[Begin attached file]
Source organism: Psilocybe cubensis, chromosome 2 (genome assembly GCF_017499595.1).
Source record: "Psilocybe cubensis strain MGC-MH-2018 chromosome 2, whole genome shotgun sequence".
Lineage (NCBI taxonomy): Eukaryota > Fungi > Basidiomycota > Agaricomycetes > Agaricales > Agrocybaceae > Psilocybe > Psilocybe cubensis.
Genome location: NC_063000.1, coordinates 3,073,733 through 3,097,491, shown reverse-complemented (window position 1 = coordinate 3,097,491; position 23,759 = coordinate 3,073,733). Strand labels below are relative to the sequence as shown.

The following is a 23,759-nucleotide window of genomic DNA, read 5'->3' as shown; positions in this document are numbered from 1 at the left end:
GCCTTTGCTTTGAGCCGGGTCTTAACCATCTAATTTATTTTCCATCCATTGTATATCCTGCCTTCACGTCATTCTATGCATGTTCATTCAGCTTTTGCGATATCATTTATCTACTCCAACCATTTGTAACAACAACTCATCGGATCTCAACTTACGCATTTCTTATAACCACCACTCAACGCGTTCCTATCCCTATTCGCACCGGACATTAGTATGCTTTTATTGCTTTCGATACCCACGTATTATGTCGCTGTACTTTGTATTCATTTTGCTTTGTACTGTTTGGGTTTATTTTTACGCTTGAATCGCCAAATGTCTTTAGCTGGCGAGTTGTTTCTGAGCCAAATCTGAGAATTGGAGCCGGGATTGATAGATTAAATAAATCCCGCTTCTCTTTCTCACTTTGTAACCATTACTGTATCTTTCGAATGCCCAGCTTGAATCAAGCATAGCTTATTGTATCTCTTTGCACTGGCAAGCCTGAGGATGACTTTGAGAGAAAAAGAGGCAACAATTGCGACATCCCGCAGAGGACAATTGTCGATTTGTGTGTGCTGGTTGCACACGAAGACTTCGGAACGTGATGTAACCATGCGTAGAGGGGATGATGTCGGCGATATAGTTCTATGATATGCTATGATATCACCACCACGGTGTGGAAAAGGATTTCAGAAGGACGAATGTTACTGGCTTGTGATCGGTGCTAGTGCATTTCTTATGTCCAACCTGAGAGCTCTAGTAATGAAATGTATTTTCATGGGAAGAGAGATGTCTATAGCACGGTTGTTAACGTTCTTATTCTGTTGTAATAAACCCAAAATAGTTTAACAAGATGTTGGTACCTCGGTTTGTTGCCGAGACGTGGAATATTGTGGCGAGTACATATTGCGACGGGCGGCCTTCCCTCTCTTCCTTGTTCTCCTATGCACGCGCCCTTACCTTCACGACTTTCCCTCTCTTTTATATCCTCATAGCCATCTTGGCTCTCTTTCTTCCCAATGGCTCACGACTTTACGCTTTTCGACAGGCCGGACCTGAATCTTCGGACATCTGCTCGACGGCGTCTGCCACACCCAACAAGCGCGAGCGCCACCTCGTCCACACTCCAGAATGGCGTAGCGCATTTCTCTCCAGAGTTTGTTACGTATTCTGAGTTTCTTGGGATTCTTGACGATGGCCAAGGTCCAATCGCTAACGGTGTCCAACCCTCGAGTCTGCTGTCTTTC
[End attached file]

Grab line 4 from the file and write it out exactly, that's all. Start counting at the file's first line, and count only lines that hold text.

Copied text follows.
Genome location: NC_063000.1, coordinates 3,073,733 through 3,097,491, shown reverse-complemented (window position 1 = coordinate 3,097,491; position 23,759 = coordinate 3,073,733). Strand labels below are relative to the sequence as shown.